Patience is still a virtue
A ‘live for today’ culture and competing financial priorities are compromising efforts to save for the future.
In 1960, a series of experiments led by Walter Mischel at Stanford University looked into cognitive short-sightedness in children. Groups of four-year-olds were told that they could have one marshmallow now or, if they waited 15 minutes, two marshmallows. Two thirds of the youngsters chose the first option.1
Similar patterns of behaviour can be seen in the saving habits of adults. Many of us will recognise that our inclination to place more value on experiences that give us instant gratification – rather than on those that offer larger, delayed rewards – can undermine our saving plans.
“We live in a society where we expect instant results,” says Ian Price, divisional director at St. James’s Place. “That culture seeps into every corner of our lives and, unfortunately, it’s not realistic when we’re saving money.”
The difficulty of resisting an on-the-spot reward in return for a future benefit is not confined to the modern era, of course. Nassau William Senior, an English economist, wrote in 1836: “To abstain from the enjoyment which is in our power, or to seek distant rather than immediate results, are among the most painful exertions of the human will.”
Yet the closure of final-salary pension schemes, together with rising life expectancy and associated health and social care costs, which are more confined to the modern era, make the tendency for younger people to focus on more immediate goals a much bigger issue than it was in the past.
A new report by Scottish Widows reveals that 70% of under-30s are failing to save enough for their later years, leaving the majority “sleepwalking into a pension shortfall”. On average, those aged 22–29 expect to need just over £23,000 per annum for a comfortable retirement, but at current savings levels they are facing a shortage of £8,000 per year.2
For younger generations, the thought of retirement can sometimes feel so abstract and unreal that the temptation is to abandon pension saving and use the money for other purposes. Indeed, the same study reveals that fewer than half of 20-somethings are committed to staying enrolled in their workplace pension after minimum personal contributions rise, beginning in April 2018.
But while retirement is likely to be the last thing on the minds of millennials, those who opt out of their company pension scheme are likely to lose entitlement to valuable contributions from their employer. The long-term impact can be devastating, because pension contributions paid in the early years have the most to gain from potential investment growth.
Scottish Widows found that half of 20-somethings said they couldn’t afford to save for the long term because of competing priorities.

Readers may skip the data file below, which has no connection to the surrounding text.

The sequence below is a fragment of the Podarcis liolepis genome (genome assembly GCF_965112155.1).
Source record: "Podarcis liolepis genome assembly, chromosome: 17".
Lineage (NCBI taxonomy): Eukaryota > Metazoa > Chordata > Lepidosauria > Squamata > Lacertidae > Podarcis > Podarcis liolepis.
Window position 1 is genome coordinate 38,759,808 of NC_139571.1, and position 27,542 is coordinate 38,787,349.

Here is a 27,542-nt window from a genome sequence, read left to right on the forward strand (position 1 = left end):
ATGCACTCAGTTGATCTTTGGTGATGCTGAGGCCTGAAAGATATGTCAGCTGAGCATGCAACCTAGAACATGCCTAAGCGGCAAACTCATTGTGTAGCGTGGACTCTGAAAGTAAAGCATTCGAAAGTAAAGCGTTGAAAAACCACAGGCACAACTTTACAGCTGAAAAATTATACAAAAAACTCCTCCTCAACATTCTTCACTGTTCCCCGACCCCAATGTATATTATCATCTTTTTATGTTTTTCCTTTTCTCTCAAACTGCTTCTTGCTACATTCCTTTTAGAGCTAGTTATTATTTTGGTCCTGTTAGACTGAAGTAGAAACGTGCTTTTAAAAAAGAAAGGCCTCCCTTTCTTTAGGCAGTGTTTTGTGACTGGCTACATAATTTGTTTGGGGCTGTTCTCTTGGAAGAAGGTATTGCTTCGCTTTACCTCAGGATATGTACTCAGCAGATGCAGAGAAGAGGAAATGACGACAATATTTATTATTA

“Understandably, many younger people are postponing saving into a pension until they are free of financial pressures like student debt, mortgages, or starting a family,” says Ian Price. “But unfortunately, the longer they leave it, the harder it will be for them to achieve the retirement they want.”
To demonstrate this, someone who starts saving into a pension at 25 years of age would need to put aside £293 each month to achieve an income of £23,000. Someone who delays saving until 35 would need to put away £443, and at 45 this would be £724. Someone who left retirement saving until the age of 55 would need to put away £1,445 a month to enjoy a £23,000 annual pension.3
The figures are a stark reminder that people who commit to pension saving early in their working lives have a much better chance of achieving their desired income level in retirement.
In studies following up on the Stanford marshmallow experiment, researchers found that children who were able to wait longer for a bigger reward tended to have better life outcomes, as measured by educational attainment, self-reliance and so on.4
As adults, making a sacrifice now to achieve something of greater value later on is just as hard. Yet mastering self-discipline is likely to lead to equally positive outcomes.
The value of an investment with St. James’s Place will be directly linked to the performance of the funds you select and the value can therefore go down as well as up. You may get back less than you invested.
1 Walter Mischel, Ebbe B. Ebbesen and Antonette Raskoff Zeiss, ‘Cognitive and attentional mechanisms in delay of gratification’, Journal of Personality and Social Psychology, 1972
2 The report by Scottish Widows was based on research carried out online by YouGov across a total of 5,314 nationally representative adults in April 2017. See: http://reference.scottishwidows.co.uk/docs/2017-06-Adequate-Savings.pdf
3 The estimates are derived using the Pensions Calculator on the Money Advice Service website, assuming someone earning £30,000 a year, with contributions being supplemented with a 4% employer contribution. The calculations allow for inflation, both in discounting back the final results so they’re in ‘today’s money’ and in assuming that contributions increase with earnings each year. (For further detail on the methodology, see link to Scottish Widows report above.)
4 Walter Mischel, Yuichi Shoda and Monica L. Rodriguez, ‘Delay of Gratification in Children’, Science, 1989.